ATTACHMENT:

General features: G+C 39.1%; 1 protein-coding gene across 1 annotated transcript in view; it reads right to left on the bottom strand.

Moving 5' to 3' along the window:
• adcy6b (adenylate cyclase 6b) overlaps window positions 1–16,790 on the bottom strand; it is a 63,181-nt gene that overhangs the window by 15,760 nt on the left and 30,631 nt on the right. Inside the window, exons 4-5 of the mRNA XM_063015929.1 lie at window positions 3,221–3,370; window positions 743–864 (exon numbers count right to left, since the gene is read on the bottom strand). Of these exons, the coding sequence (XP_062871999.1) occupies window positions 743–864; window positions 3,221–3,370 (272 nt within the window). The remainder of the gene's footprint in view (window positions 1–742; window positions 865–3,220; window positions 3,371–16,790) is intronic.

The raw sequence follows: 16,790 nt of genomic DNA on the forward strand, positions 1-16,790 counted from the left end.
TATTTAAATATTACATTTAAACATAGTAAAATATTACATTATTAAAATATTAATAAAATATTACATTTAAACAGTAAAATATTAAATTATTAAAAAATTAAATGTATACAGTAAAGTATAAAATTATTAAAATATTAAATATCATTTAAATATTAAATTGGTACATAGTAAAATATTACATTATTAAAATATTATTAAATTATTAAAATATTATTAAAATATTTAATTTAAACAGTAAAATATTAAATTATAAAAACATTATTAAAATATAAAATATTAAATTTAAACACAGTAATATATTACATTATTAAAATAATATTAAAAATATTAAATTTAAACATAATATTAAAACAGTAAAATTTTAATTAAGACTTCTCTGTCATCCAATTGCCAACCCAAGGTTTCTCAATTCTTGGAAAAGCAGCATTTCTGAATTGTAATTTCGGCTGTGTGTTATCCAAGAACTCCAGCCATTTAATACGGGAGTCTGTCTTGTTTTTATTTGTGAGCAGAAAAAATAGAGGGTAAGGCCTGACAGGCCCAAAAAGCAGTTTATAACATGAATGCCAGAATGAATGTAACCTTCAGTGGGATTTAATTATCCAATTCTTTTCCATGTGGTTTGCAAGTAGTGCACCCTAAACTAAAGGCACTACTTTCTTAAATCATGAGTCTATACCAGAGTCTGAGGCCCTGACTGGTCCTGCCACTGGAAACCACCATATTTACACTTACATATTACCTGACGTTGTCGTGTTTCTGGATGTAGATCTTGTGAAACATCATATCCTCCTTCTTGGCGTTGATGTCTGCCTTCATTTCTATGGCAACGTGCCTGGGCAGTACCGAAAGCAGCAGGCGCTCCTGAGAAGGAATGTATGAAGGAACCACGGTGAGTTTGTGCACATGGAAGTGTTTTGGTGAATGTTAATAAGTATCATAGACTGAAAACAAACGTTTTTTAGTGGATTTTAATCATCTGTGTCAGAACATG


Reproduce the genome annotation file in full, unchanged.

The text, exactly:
General features: G+C 39.1%; 1 protein-coding gene across 1 annotated transcript in view; it reads right to left on the bottom strand.

Moving 5' to 3' along the window:
• adcy6b (adenylate cyclase 6b) overlaps window positions 1–16,790 on the bottom strand; it is a 63,181-nt gene that overhangs the window by 15,760 nt on the left and 30,631 nt on the right. Inside the window, exons 4-5 of the mRNA XM_063015929.1 lie at window positions 3,221–3,370; window positions 743–864 (exon numbers count right to left, since the gene is read on the bottom strand). Of these exons, the coding sequence (XP_062871999.1) occupies window positions 743–864; window positions 3,221–3,370 (272 nt within the window). The remainder of the gene's footprint in view (window positions 1–742; window positions 865–3,220; window positions 3,371–16,790) is intronic.

The raw sequence follows: 16,790 nt of genomic DNA on the forward strand, positions 1-16,790 counted from the left end.
TATTTAAATATTACATTTAAACATAGTAAAATATTACATTATTAAAATATTAATAAAATATTACATTTAAACAGTAAAATATTAAATTATTAAAAAATTAAATGTATACAGTAAAGTATAAAATTATTAAAATATTAAATATCATTTAAATATTAAATTGGTACATAGTAAAATATTACATTATTAAAATATTATTAAATTATTAAAATATTATTAAAATATTTAATTTAAACAGTAAAATATTAAATTATAAAAACATTATTAAAATATAAAATATTAAATTTAAACACAGTAATATATTACATTATTAAAATAATATTAAAAATATTAAATTTAAACATAATATTAAAACAGTAAAATTTTAATTAAGACTTCTCTGTCATCCAATTGCCAACCCAAGGTTTCTCAATTCTTGGAAAAGCAGCATTTCTGAATTGTAATTTCGGCTGTGTGTTATCCAAGAACTCCAGCCATTTAATACGGGAGTCTGTCTTGTTTTTATTTGTGAGCAGAAAAAATAGAGGGTAAGGCCTGACAGGCCCAAAAAGCAGTTTATAACATGAATGCCAGAATGAATGTAACCTTCAGTGGGATTTAATTATCCAATTCTTTTCCATGTGGTTTGCAAGTAGTGCACCCTAAACTAAAGGCACTACTTTCTTAAATCATGAGTCTATACCAGAGTCTGAGGCCCTGACTGGTCCTGCCACTGGAAACCACCATATTTACACTTACATATTACCTGACGTTGTCGTGTTTCTGGATGTAGATCTTGTGAAACATCATATCCTCCTTCTTGGCGTTGATGTCTGCCTTCATTTCTATGGCAACGTGCCTGGGCAGTACCGAAAGCAGCAGGCGCTCCTGAGAAGGAATGTATGAAGGAACCACGGTGAGTTTGTGCACATGGAAGTGTTTTGGTGAATGTTAATAAGTATCATAGACTGAAAACAAACGTTTTTTAGTGGATTTTAATCATCTGTGTCAGAACATG